A Feature by Dr Perry McIntyre, Chair, Great Irish Famine Commemoration Committee
This is an edited version of a paper delivered at the 23rd Irish Studies in Australia and New Zealand (ISAANZ) conference, December 2018 in Sydney by Dr Perry McIntyre, Chair, Great Irish Famine Commemoration Committee
There are two significant memorials erected in Sydney in response to major events in Irish history: the 1798 Memorial at Waverley Cemetery built at the time of the centenary of the ’98 uprising, and the Australia Memorial to the Great Irish Famine unveiled in 1999 and built in response to President Mary Robinson’s call for Irish people at home and in the diaspora to remember those who died or were forced to emigrate as a result of the Famine in mid-nineteenth century Irish history. These substantial and important memorials built in Australia are far from the source of the history they commemorate, but are they relevant today?
The Waverley Memorial
A banquet was held on 25 August 1897 at the Grand United Order of Oddfellows’ Hall in Sydney to commemorate the founding of the order of the Friendly Society, the Irish National Foresters in New South Wales. It was a large affair, attended by 200 men including prominent Catholics such as John Sheehy, General Secretary of the Foresters, Tipperary-born Dr Charles William MacCarthy who among his other activities was Cardinal Moran’s personal physician, and Sydney-born solicitor Francis Bede Freehill whose Australian Dictionary of Biography entry claims he was ‘an organizer of most Irish Catholic movements in Sydney’. Apologies were received from Cardinal Moran, Rev. Dr Higgins, Richard O’Connor, QC, MLC and other politicians, priests and members of various organisations. The chairman, Laurence A Finegan (High Chief Ranger, Irish National Foresters) noted that the following year would be the centenary of the 1798 rebellion in Ireland and he appealed to ‘the Irishmen of this colony to do something to honour the remains of one who in that year helped the cause of Ireland’. He was referring to Michael Dwyer, a man who was ‘unhonoured and unsung’, and he hoped that Dwyer’s ‘relatives would allow his remains to be removed to some place where they could be adequately honoured’.
As a result of the Foresters’ meeting, a preliminary meeting was convened on the evening of Monday 11 October 1897 and a circular inviting Irishmen and their descendants to co-operate in ‘honouring the memories of the heroes of the ill-fated struggle’ was signed by Dr CW MacCarthy, Dr AM Johnson, Laurence A Finegan, Mr TJ McCabe (Warden General, Australian Holy Catholic Guild), Mr WM Fox (District President Hibernian Australian Catholic Benefit Society) and John Sheehy. A large number of supporters were present and others who wrote letters of support included Fr Patrick CP, St Brigids retreat, Marrickville; Francis Timoney (an Ulsterman), ‘Mount Eagle’, Newtown, Sydney; barrister Richard Edward O’Connor, John Graham O’Connor, Kings County-born journalist and politician of ‘Fairylawn’, Newcastle, and William Ellard.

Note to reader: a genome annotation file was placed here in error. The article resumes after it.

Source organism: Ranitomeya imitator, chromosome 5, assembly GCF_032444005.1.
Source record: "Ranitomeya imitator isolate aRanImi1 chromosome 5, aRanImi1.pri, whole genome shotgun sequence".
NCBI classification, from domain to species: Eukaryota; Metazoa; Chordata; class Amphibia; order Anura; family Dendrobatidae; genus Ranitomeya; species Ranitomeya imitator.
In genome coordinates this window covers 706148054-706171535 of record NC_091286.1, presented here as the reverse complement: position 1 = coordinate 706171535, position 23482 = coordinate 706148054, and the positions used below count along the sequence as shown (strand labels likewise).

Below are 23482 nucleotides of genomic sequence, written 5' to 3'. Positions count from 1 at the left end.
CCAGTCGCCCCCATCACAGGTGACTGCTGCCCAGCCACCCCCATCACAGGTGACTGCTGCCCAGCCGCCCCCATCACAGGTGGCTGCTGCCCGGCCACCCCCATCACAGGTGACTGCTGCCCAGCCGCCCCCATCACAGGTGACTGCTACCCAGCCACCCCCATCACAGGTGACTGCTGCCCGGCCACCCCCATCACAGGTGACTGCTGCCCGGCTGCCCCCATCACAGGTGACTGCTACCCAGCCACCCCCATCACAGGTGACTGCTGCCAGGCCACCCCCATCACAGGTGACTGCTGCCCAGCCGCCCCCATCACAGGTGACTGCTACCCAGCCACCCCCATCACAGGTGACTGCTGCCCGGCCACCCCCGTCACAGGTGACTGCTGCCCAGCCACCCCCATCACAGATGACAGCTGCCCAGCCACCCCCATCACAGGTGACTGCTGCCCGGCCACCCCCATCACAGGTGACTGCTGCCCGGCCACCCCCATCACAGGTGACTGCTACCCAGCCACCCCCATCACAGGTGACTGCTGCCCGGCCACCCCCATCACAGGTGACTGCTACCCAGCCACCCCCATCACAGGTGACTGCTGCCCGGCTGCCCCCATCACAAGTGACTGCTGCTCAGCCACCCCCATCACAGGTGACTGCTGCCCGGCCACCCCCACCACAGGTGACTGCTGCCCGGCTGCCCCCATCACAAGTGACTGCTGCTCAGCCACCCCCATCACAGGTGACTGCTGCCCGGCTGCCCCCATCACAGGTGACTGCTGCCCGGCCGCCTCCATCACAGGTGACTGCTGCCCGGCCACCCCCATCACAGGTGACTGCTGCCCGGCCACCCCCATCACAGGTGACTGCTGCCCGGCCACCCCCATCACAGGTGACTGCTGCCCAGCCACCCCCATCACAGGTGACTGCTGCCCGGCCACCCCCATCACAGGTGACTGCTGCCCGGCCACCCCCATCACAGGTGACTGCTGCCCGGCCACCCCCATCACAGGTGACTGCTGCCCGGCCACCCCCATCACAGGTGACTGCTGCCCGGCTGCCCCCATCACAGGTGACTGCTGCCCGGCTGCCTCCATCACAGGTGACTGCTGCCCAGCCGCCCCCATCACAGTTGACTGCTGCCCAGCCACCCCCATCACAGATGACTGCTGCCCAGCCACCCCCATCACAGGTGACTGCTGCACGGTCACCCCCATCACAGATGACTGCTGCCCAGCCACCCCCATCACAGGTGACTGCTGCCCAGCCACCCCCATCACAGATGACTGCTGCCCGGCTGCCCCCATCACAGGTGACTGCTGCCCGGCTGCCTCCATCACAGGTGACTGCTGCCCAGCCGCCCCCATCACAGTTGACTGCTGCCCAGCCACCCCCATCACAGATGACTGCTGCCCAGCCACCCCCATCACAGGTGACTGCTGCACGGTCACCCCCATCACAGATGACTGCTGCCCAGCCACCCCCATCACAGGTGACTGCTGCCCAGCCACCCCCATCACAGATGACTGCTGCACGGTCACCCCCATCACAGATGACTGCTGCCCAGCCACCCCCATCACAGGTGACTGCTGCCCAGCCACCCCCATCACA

A provisional executive committee of the ’98 celebration met on 16 October 1897 at Dr MacCarthy’s residence in Elizabeth Street, Sydney, to frame resolutions for a public meeting chaired by him. Those present included Rev. Francis Timoney, Rev. T Fitzgerald OSF, Dr Johnson, Dr Kearney (Parramatta), Messrs John Woods, PE Quinn, PJ MacCarthy, TJ McCabe, WM Fox, E McSweeney, T Bourke, CJ Morrissey, PJ Dorahy, Laurence A Finegan (who died the following month) as well as John Sheehy, elected as the honorary secretary. A set of resolutions was submitted and the Guild Hall chosen as the venue for a public meeting on 2 November to set in place steps to ‘honour during the coming year the memory of the heroes of the ’98 struggle in Ireland’, including Michael Dwyer, William Davis and ‘other Irish insurgents’ whose remains rest in Australia.
Advertisements signed by MacCarthy and Sheehy, called for ‘Irishmen and their descendants of every shade of Irish political belief, and also ladies of Irish birth or descent and all sympathisers’ to attend the meeting. The call for subscriptions to build ‘a befitting memorial’ went out to ‘every town, village and district in the Australasian Colonies’. Weekly meetings were held in Sydney, letters received and subscription lists published in the press with the Freeman’s Journal office receiving the funds. The Catholic Press was keen to point out that following the original meeting of the Foresters, the cause was warmly taken up by that society but was not run by them or the Guilds, ‘but by Irishmen’. Note that that some of these prominent Irishmen were Australia-born of strong Irish stock.